How do we know that the default binding rule applies here? We examine the call-site to see how foo() is called. In our snippet, foo() is called with a plain, un-decorated function reference. None of the other rules we will demonstrate will apply here, so the default binding applies instead.

If strict mode is in effect, the global object is not eligible for the default binding, so the this is instead set to undefined.

function foo() {
    "use strict";

    console.log( this.a );
}

var a = 2;

foo(); // TypeError: `this` is `undefined`

A subtle but important detail is: even though the overall this binding rules are entirely based on the call-site, the global object is only eligible for the default binding if the contents of foo() are not running in strict mode; the strict mode state of the call-site of foo() is irrelevant.

function foo() {
    console.log( this.a );
}

var a = 2;

(function(){
    "use strict";

    foo(); // 2
})();

Note: Intentionally mixing strict mode and non-strict mode together in your own code is generally frowned upon. Your entire program should probably either be Strict or non-Strict. However, sometimes you include a third-party library that has different Strict'ness than your own code, so care must be taken over these subtle compatibility details.

Implicit Binding

Another rule to consider is: does the call-site have a context object, also referred to as an owning or containing object, though these alternate terms could be slightly misleading.

Consider:

function foo() {
    console.log( this.a );
}

var obj = {
    a: 2,
    foo: foo
};

obj.foo(); // 2

Firstly, notice the manner in which foo() is declared and then later added as a reference property onto obj. Regardless of whether foo() is initially declared on obj, or is added as a reference later (as this snippet shows), in neither case is the function really "owned" or "contained" by the obj object.

However, the call-site uses the obj context to reference the function, so you could say that the obj object "owns" or "contains" the function reference at the time the function is called.

Whatever you choose to call this pattern, at the point that foo() is called, it's preceded by an object reference to obj. When there is a context object for a function reference, the implicit binding rule says that it's that object which should be used for the function call's this binding.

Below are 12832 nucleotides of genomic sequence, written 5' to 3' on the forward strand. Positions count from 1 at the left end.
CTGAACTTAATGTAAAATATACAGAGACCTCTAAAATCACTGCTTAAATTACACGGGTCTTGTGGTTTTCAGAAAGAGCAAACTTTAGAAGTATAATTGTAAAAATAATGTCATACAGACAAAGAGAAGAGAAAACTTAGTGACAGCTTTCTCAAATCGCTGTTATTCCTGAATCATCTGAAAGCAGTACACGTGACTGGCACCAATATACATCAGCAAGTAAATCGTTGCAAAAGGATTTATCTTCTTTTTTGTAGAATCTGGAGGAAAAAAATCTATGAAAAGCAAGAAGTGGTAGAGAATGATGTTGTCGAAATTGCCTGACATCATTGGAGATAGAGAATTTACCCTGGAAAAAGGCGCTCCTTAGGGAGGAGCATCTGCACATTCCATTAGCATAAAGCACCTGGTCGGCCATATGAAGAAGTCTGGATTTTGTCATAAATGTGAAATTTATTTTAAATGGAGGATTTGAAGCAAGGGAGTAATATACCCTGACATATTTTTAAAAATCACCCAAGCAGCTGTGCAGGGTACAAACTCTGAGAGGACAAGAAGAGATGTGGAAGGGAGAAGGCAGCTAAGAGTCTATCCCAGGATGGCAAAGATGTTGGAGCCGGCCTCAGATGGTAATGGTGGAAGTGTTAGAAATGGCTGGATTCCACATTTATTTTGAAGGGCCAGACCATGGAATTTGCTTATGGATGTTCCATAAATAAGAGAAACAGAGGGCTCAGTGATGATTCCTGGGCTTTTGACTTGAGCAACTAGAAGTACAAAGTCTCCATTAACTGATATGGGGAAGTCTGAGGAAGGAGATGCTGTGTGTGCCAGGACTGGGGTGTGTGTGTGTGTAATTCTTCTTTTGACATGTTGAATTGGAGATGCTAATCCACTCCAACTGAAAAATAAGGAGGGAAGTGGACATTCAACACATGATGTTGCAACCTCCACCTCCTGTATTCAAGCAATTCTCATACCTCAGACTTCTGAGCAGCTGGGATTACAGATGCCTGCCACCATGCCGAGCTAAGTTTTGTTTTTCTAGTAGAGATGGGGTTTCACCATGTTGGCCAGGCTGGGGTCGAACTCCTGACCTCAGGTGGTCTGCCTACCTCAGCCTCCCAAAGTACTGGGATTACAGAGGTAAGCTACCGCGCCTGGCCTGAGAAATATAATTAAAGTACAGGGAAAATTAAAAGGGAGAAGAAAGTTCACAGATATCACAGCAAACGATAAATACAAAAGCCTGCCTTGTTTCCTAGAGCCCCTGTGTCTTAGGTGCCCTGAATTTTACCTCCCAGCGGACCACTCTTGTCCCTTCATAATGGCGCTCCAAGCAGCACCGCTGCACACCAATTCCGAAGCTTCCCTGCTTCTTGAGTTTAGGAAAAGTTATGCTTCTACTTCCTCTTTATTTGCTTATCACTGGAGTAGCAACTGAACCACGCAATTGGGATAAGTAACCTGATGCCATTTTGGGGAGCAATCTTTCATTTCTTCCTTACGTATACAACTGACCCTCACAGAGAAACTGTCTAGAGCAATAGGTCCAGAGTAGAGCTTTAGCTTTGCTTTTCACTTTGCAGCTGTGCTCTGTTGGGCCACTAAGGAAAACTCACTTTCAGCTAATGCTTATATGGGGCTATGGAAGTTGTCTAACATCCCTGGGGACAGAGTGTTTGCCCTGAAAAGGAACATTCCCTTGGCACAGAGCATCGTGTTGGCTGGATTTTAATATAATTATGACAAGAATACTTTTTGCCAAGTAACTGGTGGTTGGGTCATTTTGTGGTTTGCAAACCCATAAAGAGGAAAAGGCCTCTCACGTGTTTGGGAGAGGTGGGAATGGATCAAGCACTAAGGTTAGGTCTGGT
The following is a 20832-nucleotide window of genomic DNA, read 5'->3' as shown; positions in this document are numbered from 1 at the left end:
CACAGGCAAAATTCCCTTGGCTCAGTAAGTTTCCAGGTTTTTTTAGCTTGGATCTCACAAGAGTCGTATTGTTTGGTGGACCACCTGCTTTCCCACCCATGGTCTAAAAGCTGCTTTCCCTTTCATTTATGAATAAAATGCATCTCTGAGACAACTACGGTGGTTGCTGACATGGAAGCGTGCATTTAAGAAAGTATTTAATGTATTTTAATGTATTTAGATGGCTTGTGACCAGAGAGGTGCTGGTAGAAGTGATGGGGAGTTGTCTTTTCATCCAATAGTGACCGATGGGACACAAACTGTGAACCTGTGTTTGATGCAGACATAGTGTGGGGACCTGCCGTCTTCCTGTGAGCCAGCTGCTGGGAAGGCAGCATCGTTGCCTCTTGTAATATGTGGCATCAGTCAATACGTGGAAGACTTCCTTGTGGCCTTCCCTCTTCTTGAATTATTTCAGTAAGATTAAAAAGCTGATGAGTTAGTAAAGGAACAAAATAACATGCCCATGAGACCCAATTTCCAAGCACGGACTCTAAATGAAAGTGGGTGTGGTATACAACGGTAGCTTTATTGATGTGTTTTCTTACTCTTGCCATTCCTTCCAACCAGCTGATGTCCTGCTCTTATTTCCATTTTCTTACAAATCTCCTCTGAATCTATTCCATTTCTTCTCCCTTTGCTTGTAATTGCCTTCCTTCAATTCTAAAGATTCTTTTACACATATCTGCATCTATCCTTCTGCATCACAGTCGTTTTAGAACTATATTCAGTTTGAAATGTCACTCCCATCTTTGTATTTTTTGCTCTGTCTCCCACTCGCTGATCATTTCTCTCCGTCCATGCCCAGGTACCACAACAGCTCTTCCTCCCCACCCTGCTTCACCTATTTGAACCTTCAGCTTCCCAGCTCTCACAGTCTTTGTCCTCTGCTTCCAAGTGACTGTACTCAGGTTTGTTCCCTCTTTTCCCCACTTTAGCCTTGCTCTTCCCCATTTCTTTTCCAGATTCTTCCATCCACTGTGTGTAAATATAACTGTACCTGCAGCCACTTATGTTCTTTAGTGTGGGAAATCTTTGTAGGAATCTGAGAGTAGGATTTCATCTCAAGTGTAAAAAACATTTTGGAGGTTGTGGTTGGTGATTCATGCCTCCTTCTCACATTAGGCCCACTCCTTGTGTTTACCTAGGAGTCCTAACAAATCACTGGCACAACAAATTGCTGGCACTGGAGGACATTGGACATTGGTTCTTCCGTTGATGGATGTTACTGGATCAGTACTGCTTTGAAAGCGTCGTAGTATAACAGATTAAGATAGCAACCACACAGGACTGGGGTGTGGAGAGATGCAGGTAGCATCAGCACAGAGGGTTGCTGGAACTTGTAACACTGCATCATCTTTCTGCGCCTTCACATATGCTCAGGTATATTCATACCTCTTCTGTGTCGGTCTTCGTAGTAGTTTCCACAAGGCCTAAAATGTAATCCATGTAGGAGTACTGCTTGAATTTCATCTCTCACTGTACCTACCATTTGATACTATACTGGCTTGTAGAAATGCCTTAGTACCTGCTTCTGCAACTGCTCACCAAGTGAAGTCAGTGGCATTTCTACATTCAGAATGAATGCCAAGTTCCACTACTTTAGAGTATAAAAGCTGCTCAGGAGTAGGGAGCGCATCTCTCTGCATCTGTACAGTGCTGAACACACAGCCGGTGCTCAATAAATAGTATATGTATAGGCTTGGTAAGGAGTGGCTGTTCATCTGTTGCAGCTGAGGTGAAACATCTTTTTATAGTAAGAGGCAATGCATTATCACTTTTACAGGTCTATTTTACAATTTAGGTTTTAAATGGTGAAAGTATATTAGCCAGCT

Because obj is the this for the foo() call, this.a is synonymous with obj.a.

Only the top/last level of an object property reference chain matters to the call-site. For instance:

function foo() {
    console.log( this.a );
}

var obj2 = {
    a: 42,
    foo: foo
};

var obj1 = {
    a: 2,
    obj2: obj2
};

obj1.obj2.foo(); // 42

Implicitly Lost

One of the most common frustrations that this binding creates is when an implicitly bound function loses that binding, which usually means it falls back to the default binding, of either the global object or undefined, depending on strict mode.

Consider:

function foo() {
    console.log( this.a );
}

var obj = {
    a: 2,
    foo: foo
};

var bar = obj.foo; // function reference/alias!

var a = "oops, global"; // `a` also property on global object

bar(); // "oops, global"

Even though bar appears to be a reference to obj.foo, in fact, it's really just another reference to foo itself. Moreover, the call-site is what matters, and the call-site is bar(), which is a plain, un-decorated call and thus the default binding applies.

The more subtle, more common, and more unexpected way this occurs is when we consider passing a callback function:

function foo() {
    console.log( this.a );
}

function doFoo(fn) {
    // `fn` is just another reference to `foo`

    fn(); // <-- call-site!
}

var obj = {
    a: 2,
    foo: foo
};

var a = "oops, global"; // `a` also property on global object